Last week in a precedent-setting decision the Federal Circuit Court decided that an accountancy firm engaged to process a client’s payroll was itself liable for the employer’s underpayments.
Fair Work Ombudsman v Blue Impression and Ezy Accounting 123
In 2014 the Fair Work Ombudsman (FWO) identified contraventions of the Fair Work Act 2009 (Cth) (Act) by a Japanese fast food business named Blue Impression, including underpaying wages, penalty rates and clothing allowances. The FWO commenced legal proceedings against Blue Impression, but also sued its accountant, Ezy Accounting 123, which had provided bookkeeping services and processed Blue Impression’s payroll.
The claim against Ezy relied on a section of the Act which makes a person who has been “involved in” a contravention of the Act liable in the same way as the person guilty of the main contravention. A person is taken to be involved in a contravention if they:
Blue Impression’s practice was to provide Ezy with payroll instructions, including details of how many hours each employee had worked and the total amount to be paid to each employee. Ezy then entered the payroll information into MYOB to confirm the amount of pay and produce payroll records for Blue Impression.
Ezy claimed that it was merely a service provider, and had no authority to adjust the pay rates of Blue Impression’s employees.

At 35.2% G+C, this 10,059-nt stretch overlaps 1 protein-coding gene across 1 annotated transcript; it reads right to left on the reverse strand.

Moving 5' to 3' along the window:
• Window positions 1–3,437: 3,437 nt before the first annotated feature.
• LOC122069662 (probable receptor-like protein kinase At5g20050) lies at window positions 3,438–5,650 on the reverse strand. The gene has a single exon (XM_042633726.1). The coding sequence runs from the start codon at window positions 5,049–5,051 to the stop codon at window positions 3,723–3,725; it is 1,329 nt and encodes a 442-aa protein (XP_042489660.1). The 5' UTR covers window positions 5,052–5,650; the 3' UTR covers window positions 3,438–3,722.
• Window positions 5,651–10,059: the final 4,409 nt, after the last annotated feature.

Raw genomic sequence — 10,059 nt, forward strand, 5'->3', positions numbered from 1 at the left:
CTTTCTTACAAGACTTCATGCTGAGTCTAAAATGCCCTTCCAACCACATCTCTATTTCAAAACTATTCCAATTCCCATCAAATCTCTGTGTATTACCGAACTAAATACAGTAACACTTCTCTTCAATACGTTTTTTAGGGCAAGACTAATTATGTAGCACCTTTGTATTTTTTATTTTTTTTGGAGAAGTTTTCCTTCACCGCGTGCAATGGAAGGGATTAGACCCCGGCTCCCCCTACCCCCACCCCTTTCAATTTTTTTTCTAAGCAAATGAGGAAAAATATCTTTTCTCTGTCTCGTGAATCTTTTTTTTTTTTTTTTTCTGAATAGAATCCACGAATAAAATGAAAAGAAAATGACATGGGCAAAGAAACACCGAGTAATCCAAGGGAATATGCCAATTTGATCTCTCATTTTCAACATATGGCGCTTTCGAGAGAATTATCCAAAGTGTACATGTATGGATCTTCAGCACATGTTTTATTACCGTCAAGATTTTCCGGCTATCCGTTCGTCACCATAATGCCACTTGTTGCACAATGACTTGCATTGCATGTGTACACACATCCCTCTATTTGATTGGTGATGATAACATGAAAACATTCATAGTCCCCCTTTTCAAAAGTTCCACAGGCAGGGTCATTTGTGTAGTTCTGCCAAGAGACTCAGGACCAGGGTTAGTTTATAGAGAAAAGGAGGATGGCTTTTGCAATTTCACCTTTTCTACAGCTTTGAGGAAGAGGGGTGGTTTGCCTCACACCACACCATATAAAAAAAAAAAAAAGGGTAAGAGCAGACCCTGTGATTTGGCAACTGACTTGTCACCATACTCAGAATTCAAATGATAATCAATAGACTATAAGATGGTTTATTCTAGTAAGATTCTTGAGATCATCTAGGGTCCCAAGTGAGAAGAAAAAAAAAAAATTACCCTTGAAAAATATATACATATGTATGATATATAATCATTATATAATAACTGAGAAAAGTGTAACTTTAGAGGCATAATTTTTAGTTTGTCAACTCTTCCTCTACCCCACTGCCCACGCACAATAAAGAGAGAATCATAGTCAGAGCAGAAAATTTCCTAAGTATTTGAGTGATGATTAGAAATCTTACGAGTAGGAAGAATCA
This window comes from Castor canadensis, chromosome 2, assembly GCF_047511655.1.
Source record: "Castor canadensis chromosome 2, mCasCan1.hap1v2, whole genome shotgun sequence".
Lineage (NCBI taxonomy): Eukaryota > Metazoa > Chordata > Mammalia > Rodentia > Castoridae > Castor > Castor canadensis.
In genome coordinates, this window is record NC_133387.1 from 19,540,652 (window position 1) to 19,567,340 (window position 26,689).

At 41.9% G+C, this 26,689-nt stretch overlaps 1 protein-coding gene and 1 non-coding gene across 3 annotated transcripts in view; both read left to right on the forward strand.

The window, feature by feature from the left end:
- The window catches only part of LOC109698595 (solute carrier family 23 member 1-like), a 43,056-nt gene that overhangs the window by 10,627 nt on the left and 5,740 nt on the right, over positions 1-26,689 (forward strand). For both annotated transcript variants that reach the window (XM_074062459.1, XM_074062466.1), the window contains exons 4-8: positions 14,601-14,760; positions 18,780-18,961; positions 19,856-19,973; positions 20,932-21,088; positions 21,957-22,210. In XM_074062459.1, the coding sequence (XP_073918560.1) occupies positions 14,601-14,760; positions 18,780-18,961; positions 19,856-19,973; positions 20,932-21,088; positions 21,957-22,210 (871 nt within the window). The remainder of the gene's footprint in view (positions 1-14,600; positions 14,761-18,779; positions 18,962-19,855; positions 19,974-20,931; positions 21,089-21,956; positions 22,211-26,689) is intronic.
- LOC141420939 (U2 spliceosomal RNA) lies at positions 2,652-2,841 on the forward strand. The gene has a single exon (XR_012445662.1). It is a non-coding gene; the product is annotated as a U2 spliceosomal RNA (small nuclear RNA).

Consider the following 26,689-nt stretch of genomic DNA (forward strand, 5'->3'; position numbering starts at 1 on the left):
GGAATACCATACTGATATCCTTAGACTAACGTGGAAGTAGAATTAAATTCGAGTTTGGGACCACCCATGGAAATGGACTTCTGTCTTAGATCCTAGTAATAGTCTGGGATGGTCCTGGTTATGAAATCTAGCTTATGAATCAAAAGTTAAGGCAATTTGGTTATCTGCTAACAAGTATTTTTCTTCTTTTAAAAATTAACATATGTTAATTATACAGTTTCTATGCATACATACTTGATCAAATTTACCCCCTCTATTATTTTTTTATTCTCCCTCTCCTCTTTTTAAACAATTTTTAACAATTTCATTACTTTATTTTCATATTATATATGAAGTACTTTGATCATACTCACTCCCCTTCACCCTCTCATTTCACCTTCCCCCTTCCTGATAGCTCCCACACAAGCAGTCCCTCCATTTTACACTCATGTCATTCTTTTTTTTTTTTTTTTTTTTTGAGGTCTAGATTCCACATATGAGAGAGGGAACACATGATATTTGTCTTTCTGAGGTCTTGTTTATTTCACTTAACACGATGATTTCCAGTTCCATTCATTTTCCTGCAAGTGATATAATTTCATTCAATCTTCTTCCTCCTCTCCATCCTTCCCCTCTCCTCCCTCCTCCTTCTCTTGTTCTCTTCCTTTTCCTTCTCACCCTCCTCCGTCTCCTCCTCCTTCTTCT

However, the Court found that Ezy’s director was aware of the FWO’s audit of Blue Impression in 2014, knew how to check the correct Award rates, knew that Blue Impression was paying employees a flat rate regardless of penalty rates and allowances, and knew that unless those flat rates were altered in Ezy’s MYOB system, underpayments would result. Ezy had even received advice on employment entitlements from Employsure, and in an email to Employsure had compared the “MYOB rate” with the “Fair Work rate”.
As a result the Court found that Ezy’s director was “wilfully blind” and had shut his eyes to Blue Impression’s contraventions of the Act.
The Court held Ezy liable for being involved in the contraventions, and will consider the appropriate penalty at a future date.
Liability for being “involved in” a contravention is not new, but this case is a sobering reminder that a Court may indeed give effect to this legislation and hold a person responsible even if they were not the primary contravener.
In this case, it was clear that Ezy was well aware of the discrepancy between Award rates and the employee’s actual pay. Other cases may not be so clear, and the Court has not yet considered the question of exactly how much knowledge is enough to find that a person was involved in a contravention.
However, the decision calls for service providers and everyone involved in processing payroll to ensure that, whatever the employer’s instructions are, the pay meets the minimum entitlements in the Modern Awards and the Act.
If you require advice or further information in relation to any of the matters discussed in this article, please contact our Workplace Relations team on 03 5273 5273.
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